David’s pension for diving headfirst into political hot topics is evident here as well, most notably in his exploration of domestic violence in the third chapter, "Quality of Life" (the aforementioned Hulk vs. only-one-cop issue).

Though -- contrary to popular belief -- it wasn’t David who first introduced the idea that the Hulk’s creation was just as connected to his childhood trauma as it was to radiation, it was David who made the concept an absolutely inseparable part of the character’s evolution. The beginnings of one of David’s most controversial interpretations -- that Banner not only was a victim of radiation, but suffered from Multiple Personality Disorder -- is most blatant in "Native Son," the final chapter of the trade, where he references the abuse Banner suffered during his childhood. Though, really you can see it as soon as the first chapter. As early as the second page of the first story, Banner suggests he should jumpstart his transformation into the gray Hulk in order to go after the (soon to be de-Hulkified) Rick-Jones-Hulk. When Betty tears him a new bunghole for the suggestion, he says, "I’m sorry Betty. Of course. You’re absolutely right. I don’t know what possessed me." Throughout the collection, the notion that Banner is a bit more "Hulk" than he’d like to admit, and vice-versa, is a simple yet powerful extension of the concept heralded at the end of Bill Mantlo’s run (and, to a lesser extent, Roger Stern’s): that Bruce Banner’s connection to the Hulk runs deeper than DNA.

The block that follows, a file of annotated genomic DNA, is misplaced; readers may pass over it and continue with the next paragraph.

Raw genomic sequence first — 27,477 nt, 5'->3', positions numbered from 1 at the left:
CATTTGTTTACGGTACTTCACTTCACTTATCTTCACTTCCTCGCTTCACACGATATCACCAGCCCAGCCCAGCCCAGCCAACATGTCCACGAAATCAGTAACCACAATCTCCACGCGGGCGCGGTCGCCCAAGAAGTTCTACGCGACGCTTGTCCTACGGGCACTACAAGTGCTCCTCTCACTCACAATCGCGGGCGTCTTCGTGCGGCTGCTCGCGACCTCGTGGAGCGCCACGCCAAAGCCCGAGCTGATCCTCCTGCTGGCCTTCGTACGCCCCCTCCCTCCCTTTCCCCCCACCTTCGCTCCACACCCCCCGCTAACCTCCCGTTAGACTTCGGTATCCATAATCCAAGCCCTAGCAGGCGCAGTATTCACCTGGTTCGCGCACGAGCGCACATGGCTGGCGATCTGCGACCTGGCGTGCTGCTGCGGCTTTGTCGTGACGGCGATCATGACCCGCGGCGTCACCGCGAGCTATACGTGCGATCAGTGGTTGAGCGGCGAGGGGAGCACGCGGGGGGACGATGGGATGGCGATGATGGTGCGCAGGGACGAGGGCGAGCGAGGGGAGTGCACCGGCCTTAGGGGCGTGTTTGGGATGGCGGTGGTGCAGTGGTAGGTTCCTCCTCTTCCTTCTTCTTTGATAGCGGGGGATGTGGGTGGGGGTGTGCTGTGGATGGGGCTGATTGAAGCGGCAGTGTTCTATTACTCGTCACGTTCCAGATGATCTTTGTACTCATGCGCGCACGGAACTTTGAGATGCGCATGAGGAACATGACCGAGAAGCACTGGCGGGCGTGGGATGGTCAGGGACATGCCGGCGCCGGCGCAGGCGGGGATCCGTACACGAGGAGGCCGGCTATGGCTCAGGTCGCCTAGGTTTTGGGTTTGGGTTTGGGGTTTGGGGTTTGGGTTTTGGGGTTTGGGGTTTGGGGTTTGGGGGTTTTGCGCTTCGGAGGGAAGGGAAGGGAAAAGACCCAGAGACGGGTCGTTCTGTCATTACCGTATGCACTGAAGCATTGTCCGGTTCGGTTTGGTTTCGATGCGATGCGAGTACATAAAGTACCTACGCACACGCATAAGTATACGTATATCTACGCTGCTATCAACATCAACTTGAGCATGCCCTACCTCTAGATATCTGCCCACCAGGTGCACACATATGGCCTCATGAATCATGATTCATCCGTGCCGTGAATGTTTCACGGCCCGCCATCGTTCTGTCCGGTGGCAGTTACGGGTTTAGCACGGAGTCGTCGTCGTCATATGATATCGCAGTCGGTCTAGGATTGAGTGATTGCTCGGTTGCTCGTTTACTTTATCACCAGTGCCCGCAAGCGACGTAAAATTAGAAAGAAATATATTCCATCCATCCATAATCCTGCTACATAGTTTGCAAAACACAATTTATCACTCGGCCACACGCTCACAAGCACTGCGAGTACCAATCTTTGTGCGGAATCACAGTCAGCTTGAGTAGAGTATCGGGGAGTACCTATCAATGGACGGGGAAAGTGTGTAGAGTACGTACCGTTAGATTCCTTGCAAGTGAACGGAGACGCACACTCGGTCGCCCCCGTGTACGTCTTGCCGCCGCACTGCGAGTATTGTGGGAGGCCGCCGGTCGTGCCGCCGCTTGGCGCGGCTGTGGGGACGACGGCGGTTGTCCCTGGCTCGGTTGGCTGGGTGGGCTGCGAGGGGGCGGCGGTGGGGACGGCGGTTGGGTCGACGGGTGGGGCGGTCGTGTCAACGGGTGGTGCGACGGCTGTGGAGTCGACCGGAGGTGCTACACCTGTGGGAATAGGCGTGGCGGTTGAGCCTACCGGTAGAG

It’s interesting to watch McFarlane try to find his footing in the beginning of his work on the title. In the beginning, Hulk's physical presence is muddy and ill-defined, and the first few issues feature numerous panel-for-panel swipes from John Byrne’s first Hulk run, particularly during battle scenes.

It isn’t until the last few chapters that we see McFarlane settle on the Hulk that defined his tenure on the book - the jutting forehead; elephantine skin; and the dark, unreal mass that often suggested fat more than muscle.

The only penciler featured besides McFarlane is John Ridgway in the classic "The Evil That Men Do!" which survives as perhaps the single scariest Hulk story ever told.

Other highlights include the aforementioned "Quality of Life" and "Native Son," the latter of which ends the trade with a line of dialogue that even today can tear me up just a little bit (and no, I won’t reproduce it here, because you need to read it yourself).

With Peter David and the Powers That Be at Marvel enjoying a relationship that feels more like England/America circa 2006, as opposed to the England/America circa 1776 atmosphere of the Captain Marvel days, and David winning an exclusive contract with Marvel and more A-list assignments like Friendly Neighborhood Spider-Man, hopefully more fans will get curious enough about his early work on Hulk to keep these volumes coming. As much as I'd love to see it, I have a difficult time believing his entire run could be collected. If we can just get to end of the David/Keown run I'll be happy. At the time of this post, Volumes 2 and 3 have been released and Volume 4 is on its way. According to the Amazon solicitation for Volume 4, it will reprint Hulk #355-#363, leaving over 100 issues to PAD's run, even if they don't reprint any more guest appearances (and Volume 3 reprinted stories from Web of Spider-Man and Fantastic Four). That's at least 11 or 12 volumes to go. Probably more.

Print it, Marvel, and I'll buy it.